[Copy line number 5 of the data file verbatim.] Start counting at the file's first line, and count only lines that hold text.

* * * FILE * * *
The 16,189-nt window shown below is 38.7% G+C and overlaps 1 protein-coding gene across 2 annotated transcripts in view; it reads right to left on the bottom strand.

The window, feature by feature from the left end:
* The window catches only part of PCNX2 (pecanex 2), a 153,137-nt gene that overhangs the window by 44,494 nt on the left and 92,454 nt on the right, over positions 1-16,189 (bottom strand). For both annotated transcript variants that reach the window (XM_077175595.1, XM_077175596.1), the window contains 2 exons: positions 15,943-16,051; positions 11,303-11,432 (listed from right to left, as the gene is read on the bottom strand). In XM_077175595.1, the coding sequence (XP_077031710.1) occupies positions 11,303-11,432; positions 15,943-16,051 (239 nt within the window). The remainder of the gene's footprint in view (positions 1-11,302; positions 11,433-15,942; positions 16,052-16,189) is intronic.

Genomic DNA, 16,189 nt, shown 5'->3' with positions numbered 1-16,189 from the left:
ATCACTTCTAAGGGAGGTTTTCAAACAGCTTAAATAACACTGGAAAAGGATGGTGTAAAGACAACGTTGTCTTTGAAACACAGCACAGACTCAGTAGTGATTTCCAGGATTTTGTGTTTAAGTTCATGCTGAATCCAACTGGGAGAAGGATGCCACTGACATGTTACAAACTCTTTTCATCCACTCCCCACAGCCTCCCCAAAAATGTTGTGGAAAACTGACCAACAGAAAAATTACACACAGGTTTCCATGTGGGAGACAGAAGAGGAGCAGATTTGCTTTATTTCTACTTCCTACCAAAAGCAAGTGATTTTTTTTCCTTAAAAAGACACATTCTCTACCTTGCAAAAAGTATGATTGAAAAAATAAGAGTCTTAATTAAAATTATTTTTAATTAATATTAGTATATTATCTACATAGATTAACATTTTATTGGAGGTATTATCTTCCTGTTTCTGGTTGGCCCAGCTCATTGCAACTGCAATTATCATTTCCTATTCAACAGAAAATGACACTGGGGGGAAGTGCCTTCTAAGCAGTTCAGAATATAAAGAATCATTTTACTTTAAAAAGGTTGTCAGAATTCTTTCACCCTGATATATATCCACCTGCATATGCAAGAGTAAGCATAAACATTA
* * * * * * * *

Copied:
ATCACTTCTAAGGGAGGTTTTCAAACAGCTTAAATAACACTGGAAAAGGATGGTGTAAAGACAACGTTGTCTTTGAAACACAGCACAGACTCAGTAGTGATTTCCAGGATTTTGTGTTTAAGTTCATGCTGAATCCAACTGGGAGAAGGATGCCACTGACATGTTACAAACTCTTTTCATCCACTCCCCACAGCCTCCCCAAAAATGTTGTGGAAAACTGACCAACAGAAAAATTACACACAGGTTTCCATGTGGGAGACAGAAGAGGAGCAGATTTGCTTTATTTCTACTTCCTACCAAAAGCAAGTGATTTTTTTTCCTTAAAAAGACACATTCTCTACCTTGCAAAAAGTATGATTGAAAAAATAAGAGTCTTAATTAAAATTATTTTTAATTAATATTAGTATATTATCTACATAGATTAACATTTTATTGGAGGTATTATCTTCCTGTTTCTGGTTGGCCCAGCTCATTGCAACTGCAATTATCATTTCCTATTCAACAGAAAATGACACTGGGGGGAAGTGCCTTCTAAGCAGTTCAGAATATAAAGAATCATTTTACTTTAAAAAGGTTGTCAGAATTCTTTCACCCTGATATATATCCACCTGCATATGCAAGAGTAAGCATAAACATTA